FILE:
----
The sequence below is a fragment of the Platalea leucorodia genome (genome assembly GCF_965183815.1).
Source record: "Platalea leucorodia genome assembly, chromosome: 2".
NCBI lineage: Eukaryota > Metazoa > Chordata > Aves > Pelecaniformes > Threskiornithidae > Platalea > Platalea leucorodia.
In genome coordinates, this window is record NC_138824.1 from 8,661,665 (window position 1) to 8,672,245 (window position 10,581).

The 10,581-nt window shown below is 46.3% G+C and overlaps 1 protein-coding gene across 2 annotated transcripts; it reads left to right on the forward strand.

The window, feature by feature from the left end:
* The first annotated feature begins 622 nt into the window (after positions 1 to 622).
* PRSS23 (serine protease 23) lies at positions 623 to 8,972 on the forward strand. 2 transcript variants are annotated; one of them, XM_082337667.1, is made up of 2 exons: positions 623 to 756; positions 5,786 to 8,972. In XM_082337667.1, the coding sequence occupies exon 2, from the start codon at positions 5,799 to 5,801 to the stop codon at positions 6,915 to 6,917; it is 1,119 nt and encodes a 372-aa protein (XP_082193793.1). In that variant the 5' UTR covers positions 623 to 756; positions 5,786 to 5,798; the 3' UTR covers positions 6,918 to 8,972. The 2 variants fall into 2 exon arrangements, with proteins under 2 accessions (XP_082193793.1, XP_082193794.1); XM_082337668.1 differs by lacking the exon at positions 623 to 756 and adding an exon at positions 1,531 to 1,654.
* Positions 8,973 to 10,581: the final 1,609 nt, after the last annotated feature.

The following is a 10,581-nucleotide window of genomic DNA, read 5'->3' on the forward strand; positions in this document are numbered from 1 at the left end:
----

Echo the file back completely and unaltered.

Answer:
The sequence below is a fragment of the Platalea leucorodia genome (genome assembly GCF_965183815.1).
Source record: "Platalea leucorodia genome assembly, chromosome: 2".
NCBI lineage: Eukaryota > Metazoa > Chordata > Aves > Pelecaniformes > Threskiornithidae > Platalea > Platalea leucorodia.
In genome coordinates, this window is record NC_138824.1 from 8,661,665 (window position 1) to 8,672,245 (window position 10,581).

The 10,581-nt window shown below is 46.3% G+C and overlaps 1 protein-coding gene across 2 annotated transcripts; it reads left to right on the forward strand.

The window, feature by feature from the left end:
* The first annotated feature begins 622 nt into the window (after positions 1 to 622).
* PRSS23 (serine protease 23) lies at positions 623 to 8,972 on the forward strand. 2 transcript variants are annotated; one of them, XM_082337667.1, is made up of 2 exons: positions 623 to 756; positions 5,786 to 8,972. In XM_082337667.1, the coding sequence occupies exon 2, from the start codon at positions 5,799 to 5,801 to the stop codon at positions 6,915 to 6,917; it is 1,119 nt and encodes a 372-aa protein (XP_082193793.1). In that variant the 5' UTR covers positions 623 to 756; positions 5,786 to 5,798; the 3' UTR covers positions 6,918 to 8,972. The 2 variants fall into 2 exon arrangements, with proteins under 2 accessions (XP_082193793.1, XP_082193794.1); XM_082337668.1 differs by lacking the exon at positions 623 to 756 and adding an exon at positions 1,531 to 1,654.
* Positions 8,973 to 10,581: the final 1,609 nt, after the last annotated feature.

The following is a 10,581-nucleotide window of genomic DNA, read 5'->3' on the forward strand; positions in this document are numbered from 1 at the left end: